Indian Journal of Nuclear Medicine

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Year
: 2015  |  Volume : 30  |  Issue : 4  |  Page : 360--361

Dystrophic calcification in muscles of legs in calcinosis, Raynaud's phenomenon, esophageal dysmotility, sclerodactyly, and telangiectasia syndrome: Accurate evaluation of the extent with 99mTc-methylene diphosphonate single photon emission computed tomography/computed tomography


Partha Sarathi Chakraborty, Sellam Karunanithi, Varun Singh Dhull, Kunal Kumar, Madhavi Tripathi 
 Department of Nuclear Medicine, All Institute of Medical Sciences, New Delhi, India

Correspondence Address:
Madhavi Tripathi
Department of Nuclear Medicine, All Institute of Medical Sciences, New Delhi
India

Abstract

We present the case of a 35-year-old man with calcinosis, Raynaud's phenomenon, esophageal dysmotility, sclerodactyly and telangiectasia variant scleroderma who presented with dysphagia, Raynaud's phenomenon and calf pain.99mTc-methylene diphosphonate bone scintigraphy was performed to identify the extent of the calcification. It revealed extensive dystrophic calcification in the left thigh and bilateral legs which was involving the muscles and was well-delineated on single photon emission computed tomography/computed tomography. Calcinosis in scleroderma usually involves the skin but can be found in deeper periarticular tissues. Myopathy is associated with a poor prognosis.



How to cite this article:
Chakraborty PS, Karunanithi S, Dhull VS, Kumar K, Tripathi M. Dystrophic calcification in muscles of legs in calcinosis, Raynaud's phenomenon, esophageal dysmotility, sclerodactyly, and telangiectasia syndrome: Accurate evaluation of the extent with 99mTc-methylene diphosphonate single photon emission computed tomography/computed tomography.Indian J Nucl Med 2015;30:360-361


How to cite this URL:
Chakraborty PS, Karunanithi S, Dhull VS, Kumar K, Tripathi M. Dystrophic calcification in muscles of legs in calcinosis, Raynaud's phenomenon, esophageal dysmotility, sclerodactyly, and telangiectasia syndrome: Accurate evaluation of the extent with 99mTc-methylene diphosphonate single photon emission computed tomography/computed tomography. Indian J Nucl Med [serial online] 2015 [cited 2020 Jan 25 ];30:360-361
Available from: http://www.ijnm.in/text.asp?2015/30/4/360/159695


Full Text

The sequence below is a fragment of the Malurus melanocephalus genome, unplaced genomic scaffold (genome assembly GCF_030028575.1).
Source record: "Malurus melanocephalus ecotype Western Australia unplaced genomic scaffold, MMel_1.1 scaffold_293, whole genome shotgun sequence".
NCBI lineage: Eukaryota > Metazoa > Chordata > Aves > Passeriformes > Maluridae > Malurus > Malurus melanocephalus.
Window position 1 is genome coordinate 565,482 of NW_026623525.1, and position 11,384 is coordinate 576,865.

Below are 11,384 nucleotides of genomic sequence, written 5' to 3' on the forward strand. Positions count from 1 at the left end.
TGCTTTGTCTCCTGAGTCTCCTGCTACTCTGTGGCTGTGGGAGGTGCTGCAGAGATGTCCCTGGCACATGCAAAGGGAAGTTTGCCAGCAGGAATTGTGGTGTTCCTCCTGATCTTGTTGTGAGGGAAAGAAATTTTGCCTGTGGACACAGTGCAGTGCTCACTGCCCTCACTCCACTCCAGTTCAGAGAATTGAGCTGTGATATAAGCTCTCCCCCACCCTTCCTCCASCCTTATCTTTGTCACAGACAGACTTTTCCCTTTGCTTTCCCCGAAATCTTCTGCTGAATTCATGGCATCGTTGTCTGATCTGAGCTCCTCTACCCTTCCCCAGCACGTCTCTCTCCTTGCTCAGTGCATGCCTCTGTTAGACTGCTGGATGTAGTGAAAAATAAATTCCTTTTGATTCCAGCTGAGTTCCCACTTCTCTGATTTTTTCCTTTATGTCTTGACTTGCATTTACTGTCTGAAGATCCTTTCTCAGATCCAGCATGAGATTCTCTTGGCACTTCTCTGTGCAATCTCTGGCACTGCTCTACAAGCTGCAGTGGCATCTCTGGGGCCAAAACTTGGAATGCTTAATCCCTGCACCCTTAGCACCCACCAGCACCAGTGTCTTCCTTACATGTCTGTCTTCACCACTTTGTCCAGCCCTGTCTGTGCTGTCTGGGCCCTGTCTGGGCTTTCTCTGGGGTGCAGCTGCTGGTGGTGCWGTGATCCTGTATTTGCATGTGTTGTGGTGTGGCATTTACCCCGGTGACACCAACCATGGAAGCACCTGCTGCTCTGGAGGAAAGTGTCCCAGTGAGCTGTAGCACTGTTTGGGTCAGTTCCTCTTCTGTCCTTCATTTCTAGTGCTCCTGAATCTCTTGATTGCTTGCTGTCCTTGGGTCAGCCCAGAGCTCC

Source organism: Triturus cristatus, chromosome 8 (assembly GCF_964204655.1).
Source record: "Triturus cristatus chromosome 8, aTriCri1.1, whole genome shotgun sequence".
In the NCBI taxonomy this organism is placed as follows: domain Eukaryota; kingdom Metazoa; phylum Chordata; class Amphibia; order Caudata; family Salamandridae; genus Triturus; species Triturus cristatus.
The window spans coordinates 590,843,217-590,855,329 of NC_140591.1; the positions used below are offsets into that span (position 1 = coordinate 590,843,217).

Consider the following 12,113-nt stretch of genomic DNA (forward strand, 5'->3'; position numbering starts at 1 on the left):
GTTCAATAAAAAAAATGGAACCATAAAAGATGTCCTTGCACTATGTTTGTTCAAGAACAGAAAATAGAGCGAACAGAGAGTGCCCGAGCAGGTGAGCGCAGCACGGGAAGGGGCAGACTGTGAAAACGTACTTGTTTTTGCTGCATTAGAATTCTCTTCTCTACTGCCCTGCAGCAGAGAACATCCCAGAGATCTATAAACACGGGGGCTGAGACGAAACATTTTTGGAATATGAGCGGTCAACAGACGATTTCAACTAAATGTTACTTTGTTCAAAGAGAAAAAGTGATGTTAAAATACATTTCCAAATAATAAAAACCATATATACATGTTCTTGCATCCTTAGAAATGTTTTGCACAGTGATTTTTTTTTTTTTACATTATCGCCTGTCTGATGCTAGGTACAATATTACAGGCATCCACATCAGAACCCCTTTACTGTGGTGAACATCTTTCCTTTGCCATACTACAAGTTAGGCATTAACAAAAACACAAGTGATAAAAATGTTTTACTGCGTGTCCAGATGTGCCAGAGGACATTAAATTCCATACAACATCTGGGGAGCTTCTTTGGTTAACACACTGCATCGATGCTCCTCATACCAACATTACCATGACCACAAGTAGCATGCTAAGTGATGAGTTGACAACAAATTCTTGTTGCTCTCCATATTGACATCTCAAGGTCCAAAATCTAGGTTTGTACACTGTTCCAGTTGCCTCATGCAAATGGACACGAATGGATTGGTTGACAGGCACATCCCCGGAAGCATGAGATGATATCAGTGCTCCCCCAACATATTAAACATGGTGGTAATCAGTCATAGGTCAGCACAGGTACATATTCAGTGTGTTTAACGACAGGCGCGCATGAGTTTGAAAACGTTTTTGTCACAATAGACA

A 35-year-old man with calcinosis, Raynaud's phenomenon, esophageal dysmotility, sclerodactyly, and telangiectasia (CREST) syndrome presented with dysphagia since 1-year; Raynaud's phenomenon since 2 years; swelling and pain in bilateral calf muscles since 3 years. On examination, bilateral calf muscles were swollen and hard in consistency. Also noted were diffuse telangiectasias and sclerodactyly. Anti-nuclear antibody level was 1:320 speckled pattern and creatine phosphokinase levels were elevated (400 IU/l; normal: 60–174 IU/l). Anti-centromere antibody levels were mildly elevated (20.01) where a value of ≤20 is considered negative. Serum calcium and phosphate levels were normal (9.7 and 3.4 mg/dl, respectively). A radiograph of bilateral legs revealed multiple discrete radiodensities arranged linearly along the bony axis of the leg; predominantly in the inferior half along the muscle fibers. The patient was referred for 99mTc-methylene diphosphonate (MDP) bone scintigraphy (BS) to rule out other sites of involvement. BS revealed areas of increased uptake in left thigh and bilateral leg region [Figure 1]a, anterior; [Figure 1]b, posterior view; arrows]. Single photon emission computed tomography/computed tomography (SPECT/CT) of the leg region was performed in the same setting and it revealed calcification in the subcutaneous region and muscles of legs with 99mTc-MDP uptake [[Figure 1]c - [Figure 1]f, arrows]. Dystrophic calcification is deposition of calcium salts in degenerated tissues in the presence of normal calcium and phosphorus levels in the body.[1] The most common site is heart muscle and valves.[2] A number of causes can give rise to calcification in the muscles of legs like dermatomyositis, polymyositis, diabetic myonecrosis, etc.[3] CREST syndrome, a limited form of scleroderma, is a multisystem connective tissue disorder.[4] Scleroderma myopathy is a heterogenous entity comprising of patients either with primary inflammatory or fibrotic features.[5] There is a female preponderance, and anti-centromere antibody may be negative. Furthermore, patients with internal organ involvement are more prone to develop myopathy.[6] Early recognition of muscle involvement may result in the initiation of time appropriate therapy and thereby improving prognosis. The findings on BS are sometimes difficult to interpret because of various forms of extraskeletal uptake. Addition of SPECT/CT as seen in the present case often helps in the exact localization of extra-osseous uptake.[7] Extra-osseous uptake of MDP can be seen in a number of conditions like metastatic pleural or pericardial effusion, hepatic metastases, metastases of osteosarcoma; primary tumors like neuroblastoma; metabolic causes of serum hypercalcemia like renal failure, sarcoidosis, amyloidosis, myositis ossificans, ischemia, cellulitis, necrosis etc.[8] Muscle involvement is a poor prognostic factor in systemic sclerosis.[9] Calcification in muscles in scleroderma demonstrated on CT has been reported.[10] In this case, BS along with SPECT/CT helped in correct localization of the sites of calcification.{Figure 1}

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